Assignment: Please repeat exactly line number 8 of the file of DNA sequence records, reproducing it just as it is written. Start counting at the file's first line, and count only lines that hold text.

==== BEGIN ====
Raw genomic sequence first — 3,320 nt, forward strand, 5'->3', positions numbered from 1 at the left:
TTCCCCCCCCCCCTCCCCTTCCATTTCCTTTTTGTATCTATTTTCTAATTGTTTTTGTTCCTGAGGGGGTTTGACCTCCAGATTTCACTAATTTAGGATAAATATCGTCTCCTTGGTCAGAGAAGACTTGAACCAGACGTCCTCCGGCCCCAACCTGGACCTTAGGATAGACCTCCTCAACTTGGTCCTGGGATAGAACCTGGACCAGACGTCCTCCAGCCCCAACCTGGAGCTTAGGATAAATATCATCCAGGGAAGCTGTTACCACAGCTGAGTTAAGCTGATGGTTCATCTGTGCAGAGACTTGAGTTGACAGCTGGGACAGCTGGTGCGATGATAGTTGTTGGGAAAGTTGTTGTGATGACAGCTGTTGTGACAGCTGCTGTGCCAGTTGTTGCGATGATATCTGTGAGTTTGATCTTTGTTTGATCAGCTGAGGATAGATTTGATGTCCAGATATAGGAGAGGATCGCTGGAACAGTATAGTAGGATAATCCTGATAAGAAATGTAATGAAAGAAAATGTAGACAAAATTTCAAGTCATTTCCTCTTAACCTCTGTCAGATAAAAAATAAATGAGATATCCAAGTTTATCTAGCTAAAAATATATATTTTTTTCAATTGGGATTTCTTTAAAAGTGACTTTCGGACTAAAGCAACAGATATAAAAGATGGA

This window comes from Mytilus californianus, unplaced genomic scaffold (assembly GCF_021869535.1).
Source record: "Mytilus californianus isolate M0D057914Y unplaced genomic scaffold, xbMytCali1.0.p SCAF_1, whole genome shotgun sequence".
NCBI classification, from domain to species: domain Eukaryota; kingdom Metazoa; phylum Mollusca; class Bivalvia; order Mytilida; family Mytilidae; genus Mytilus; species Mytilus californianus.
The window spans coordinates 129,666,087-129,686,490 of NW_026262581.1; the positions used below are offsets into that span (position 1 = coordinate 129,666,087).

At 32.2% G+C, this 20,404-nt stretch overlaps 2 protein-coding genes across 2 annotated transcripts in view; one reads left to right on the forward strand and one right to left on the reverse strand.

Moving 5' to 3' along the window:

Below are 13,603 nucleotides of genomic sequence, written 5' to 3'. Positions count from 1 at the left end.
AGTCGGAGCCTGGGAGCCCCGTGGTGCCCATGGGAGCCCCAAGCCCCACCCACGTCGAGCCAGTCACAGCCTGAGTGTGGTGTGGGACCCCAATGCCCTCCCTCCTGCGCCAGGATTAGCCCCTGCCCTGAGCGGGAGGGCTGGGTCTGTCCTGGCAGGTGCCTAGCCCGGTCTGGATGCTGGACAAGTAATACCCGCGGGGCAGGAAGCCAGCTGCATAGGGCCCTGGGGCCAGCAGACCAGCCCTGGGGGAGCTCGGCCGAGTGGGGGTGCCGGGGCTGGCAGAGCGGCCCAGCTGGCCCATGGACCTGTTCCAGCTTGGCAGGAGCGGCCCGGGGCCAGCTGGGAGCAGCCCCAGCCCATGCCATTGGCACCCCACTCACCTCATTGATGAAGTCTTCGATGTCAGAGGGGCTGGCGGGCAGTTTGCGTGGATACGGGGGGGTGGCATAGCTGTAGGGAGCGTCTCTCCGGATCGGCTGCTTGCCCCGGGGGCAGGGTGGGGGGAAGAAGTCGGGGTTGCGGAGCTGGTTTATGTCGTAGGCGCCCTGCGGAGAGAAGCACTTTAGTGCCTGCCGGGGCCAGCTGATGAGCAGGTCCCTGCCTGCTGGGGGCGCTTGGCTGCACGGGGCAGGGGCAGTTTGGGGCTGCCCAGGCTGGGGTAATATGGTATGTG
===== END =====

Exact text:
Moving 5' to 3' along the window: